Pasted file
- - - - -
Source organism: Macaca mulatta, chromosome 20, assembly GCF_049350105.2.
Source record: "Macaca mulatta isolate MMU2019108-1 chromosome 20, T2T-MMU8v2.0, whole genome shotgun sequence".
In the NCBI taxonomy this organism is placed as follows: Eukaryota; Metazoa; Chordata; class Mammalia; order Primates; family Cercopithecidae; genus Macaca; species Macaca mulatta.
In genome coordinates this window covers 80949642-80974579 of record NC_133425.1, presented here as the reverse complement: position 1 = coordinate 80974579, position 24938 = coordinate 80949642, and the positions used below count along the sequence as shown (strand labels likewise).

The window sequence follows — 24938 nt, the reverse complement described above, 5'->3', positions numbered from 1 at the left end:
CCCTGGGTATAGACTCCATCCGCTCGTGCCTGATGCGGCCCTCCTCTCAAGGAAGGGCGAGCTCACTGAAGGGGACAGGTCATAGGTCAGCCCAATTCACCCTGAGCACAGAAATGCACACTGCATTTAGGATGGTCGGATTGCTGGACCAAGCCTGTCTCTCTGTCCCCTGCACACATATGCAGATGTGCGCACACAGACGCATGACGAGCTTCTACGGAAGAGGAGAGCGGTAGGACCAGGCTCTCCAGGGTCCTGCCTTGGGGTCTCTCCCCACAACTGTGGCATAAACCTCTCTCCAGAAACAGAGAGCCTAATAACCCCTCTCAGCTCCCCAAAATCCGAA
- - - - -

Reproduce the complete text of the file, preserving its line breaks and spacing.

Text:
Source organism: Macaca mulatta, chromosome 20, assembly GCF_049350105.2.
Source record: "Macaca mulatta isolate MMU2019108-1 chromosome 20, T2T-MMU8v2.0, whole genome shotgun sequence".
In the NCBI taxonomy this organism is placed as follows: Eukaryota; Metazoa; Chordata; class Mammalia; order Primates; family Cercopithecidae; genus Macaca; species Macaca mulatta.
In genome coordinates this window covers 80949642-80974579 of record NC_133425.1, presented here as the reverse complement: position 1 = coordinate 80974579, position 24938 = coordinate 80949642, and the positions used below count along the sequence as shown (strand labels likewise).

The window sequence follows — 24938 nt, the reverse complement described above, 5'->3', positions numbered from 1 at the left end:
CCCTGGGTATAGACTCCATCCGCTCGTGCCTGATGCGGCCCTCCTCTCAAGGAAGGGCGAGCTCACTGAAGGGGACAGGTCATAGGTCAGCCCAATTCACCCTGAGCACAGAAATGCACACTGCATTTAGGATGGTCGGATTGCTGGACCAAGCCTGTCTCTCTGTCCCCTGCACACATATGCAGATGTGCGCACACAGACGCATGACGAGCTTCTACGGAAGAGGAGAGCGGTAGGACCAGGCTCTCCAGGGTCCTGCCTTGGGGTCTCTCCCCACAACTGTGGCATAAACCTCTCTCCAGAAACAGAGAGCCTAATAACCCCTCTCAGCTCCCCAAAATCCGAA